In late April, the FDA published a notice regarding the agency’s intent to study the Internet and healthcare, focusing on issues related to fair balance in advertising on the Internet. The timing and content of the announcement was, to say the least, somewhat surprising given the fact that the agency held a two-day public meeting in November 2009 for the purpose of gathering input that would inform the development of a draft guidance on medical product promotion through social media and the Internet. Subsequently the agency missed two of its deadlines and provided no insight whatsoever into the content.
In the meantime, the other means by which DDMAC is meant to provide guidance is through the issuance of regulatory action letters, however, since 2000, there has been a dramatic drop in enforcement actions. There has been a brief increase in such letters, particularly in 2009 when the agency issued 14 letters in one day – which act as an anomaly rather than an increase in activity. And ironically, those letters were about Internet advertising and fair balance. And very little insight was gleaned from those letters except to say that links to further fair balance information were insufficient, presumably because it did not meet standards for print fair balance.
The timing of the study announcement seemed ironic given the fact that everyone has been waiting for a draft guidance on the very topic. It seemed, therefore, a good time to consider the already considerable body of knowledge that has been created around the use of the Internet and social media in healthcare – particularly as greater numbers of people are engaged in their healthcare through the Internet and social media. Here are a number of studies on healthcare and the Internet from just a single source – Susannah Fox and the Pew Internet & American Life Project:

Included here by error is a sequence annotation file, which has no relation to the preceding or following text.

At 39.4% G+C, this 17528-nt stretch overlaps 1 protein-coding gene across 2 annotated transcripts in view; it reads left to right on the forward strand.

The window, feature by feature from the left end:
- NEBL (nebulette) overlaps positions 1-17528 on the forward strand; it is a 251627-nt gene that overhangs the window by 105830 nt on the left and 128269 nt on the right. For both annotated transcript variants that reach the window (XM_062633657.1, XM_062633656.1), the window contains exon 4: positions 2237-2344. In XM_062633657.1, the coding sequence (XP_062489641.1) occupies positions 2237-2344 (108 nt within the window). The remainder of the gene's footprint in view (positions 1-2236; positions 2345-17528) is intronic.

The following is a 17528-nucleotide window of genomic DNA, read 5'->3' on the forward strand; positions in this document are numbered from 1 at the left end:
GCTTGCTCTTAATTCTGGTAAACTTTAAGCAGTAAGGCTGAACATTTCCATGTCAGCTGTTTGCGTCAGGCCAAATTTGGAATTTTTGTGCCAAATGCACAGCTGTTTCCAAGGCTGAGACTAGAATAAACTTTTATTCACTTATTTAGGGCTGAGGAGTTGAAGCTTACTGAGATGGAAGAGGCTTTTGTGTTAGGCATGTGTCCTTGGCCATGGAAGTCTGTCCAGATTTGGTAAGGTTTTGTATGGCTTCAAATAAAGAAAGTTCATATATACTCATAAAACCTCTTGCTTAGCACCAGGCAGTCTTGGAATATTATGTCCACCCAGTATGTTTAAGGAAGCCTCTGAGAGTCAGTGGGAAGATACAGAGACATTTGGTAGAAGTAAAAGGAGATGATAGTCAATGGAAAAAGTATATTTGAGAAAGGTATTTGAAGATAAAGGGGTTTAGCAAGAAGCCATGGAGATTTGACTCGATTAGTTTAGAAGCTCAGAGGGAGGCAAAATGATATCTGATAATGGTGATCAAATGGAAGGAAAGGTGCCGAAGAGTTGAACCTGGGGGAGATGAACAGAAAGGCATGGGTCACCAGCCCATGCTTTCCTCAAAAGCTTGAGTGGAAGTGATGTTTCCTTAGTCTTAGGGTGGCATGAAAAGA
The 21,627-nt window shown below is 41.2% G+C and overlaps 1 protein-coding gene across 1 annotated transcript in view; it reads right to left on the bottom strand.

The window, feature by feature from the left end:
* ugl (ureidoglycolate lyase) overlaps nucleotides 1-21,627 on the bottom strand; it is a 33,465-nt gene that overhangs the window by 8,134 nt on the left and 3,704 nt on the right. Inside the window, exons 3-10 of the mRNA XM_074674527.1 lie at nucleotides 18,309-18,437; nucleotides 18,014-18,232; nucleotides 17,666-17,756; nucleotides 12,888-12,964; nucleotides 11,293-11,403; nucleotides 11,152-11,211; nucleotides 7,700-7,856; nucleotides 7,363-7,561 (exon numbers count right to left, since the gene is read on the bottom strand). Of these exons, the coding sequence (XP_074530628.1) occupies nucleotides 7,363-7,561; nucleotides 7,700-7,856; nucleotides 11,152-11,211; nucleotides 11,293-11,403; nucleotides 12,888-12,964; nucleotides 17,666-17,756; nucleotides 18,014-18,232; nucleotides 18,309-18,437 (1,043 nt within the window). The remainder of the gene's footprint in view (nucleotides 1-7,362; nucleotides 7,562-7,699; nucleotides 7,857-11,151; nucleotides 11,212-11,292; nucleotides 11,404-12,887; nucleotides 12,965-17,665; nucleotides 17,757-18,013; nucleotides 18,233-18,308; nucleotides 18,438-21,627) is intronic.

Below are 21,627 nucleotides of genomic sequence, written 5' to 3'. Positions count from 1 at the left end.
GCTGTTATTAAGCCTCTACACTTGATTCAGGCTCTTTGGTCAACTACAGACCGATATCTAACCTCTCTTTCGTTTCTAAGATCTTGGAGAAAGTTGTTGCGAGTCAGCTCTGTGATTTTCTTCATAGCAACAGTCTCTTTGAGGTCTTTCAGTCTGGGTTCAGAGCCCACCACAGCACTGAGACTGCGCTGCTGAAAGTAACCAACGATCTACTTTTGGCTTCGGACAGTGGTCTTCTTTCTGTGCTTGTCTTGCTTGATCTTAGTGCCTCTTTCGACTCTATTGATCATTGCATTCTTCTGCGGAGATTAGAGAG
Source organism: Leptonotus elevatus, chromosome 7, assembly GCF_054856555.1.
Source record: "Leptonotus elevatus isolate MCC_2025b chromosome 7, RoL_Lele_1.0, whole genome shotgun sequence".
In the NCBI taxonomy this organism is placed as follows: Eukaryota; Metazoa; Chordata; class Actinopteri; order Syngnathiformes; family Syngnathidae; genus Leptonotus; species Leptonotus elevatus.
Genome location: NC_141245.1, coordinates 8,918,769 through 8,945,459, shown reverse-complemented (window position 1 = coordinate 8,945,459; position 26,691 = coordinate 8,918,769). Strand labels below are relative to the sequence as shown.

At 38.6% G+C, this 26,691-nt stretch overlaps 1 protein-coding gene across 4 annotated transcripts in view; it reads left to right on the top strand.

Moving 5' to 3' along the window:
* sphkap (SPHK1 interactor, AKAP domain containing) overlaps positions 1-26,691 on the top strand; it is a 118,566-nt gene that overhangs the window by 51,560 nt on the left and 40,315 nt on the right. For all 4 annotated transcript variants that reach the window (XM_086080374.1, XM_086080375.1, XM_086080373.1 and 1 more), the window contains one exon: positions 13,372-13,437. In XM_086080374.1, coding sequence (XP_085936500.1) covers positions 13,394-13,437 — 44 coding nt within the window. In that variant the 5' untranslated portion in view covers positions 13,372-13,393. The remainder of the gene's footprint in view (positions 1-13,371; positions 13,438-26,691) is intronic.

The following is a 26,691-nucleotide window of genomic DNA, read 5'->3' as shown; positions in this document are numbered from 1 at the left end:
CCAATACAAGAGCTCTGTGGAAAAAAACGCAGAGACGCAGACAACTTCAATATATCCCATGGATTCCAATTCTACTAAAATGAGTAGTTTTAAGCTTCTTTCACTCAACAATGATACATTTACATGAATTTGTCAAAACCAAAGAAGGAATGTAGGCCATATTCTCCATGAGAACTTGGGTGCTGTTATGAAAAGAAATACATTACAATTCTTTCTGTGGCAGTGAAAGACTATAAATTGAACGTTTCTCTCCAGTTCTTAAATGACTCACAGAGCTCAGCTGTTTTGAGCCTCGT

- February 2011 – Peer to Peer Healthcare – how people’s networks are expanding to include online peers, particularly in the crucible of rare disease;
- February 1, 2011 – Health Topics Survey – Survey on patient use of internet in food safety, drug safety, and pregnancy information and searches for symptoms and treatments;
- January 21, 2011 – Americans Living With Disabilities and Their Technology Profile – This report shows the discrepancy in Internet usage between American adults living with a disability and adults not listing a disability;
- December 13, 2010 – Cancer 2.0 – Focus on use of Internet for people with cancer;
- October 19, 2010 – Mobile Health 2010 – How are people using their smart phones to help manage their health;
- March 24, 2010 – Chronic Disease and the Internet – Examines how adults living with chonic disease are disproportionately offline in an online world;
- June 11, 2009 – Social Life of American Health – Insights into how the Internet and social networks sharpen the questions someone might ask when they do get to talk to a health professional.
Thanks to Pew for the great body of knowledge already generated, and for that which is yet to come.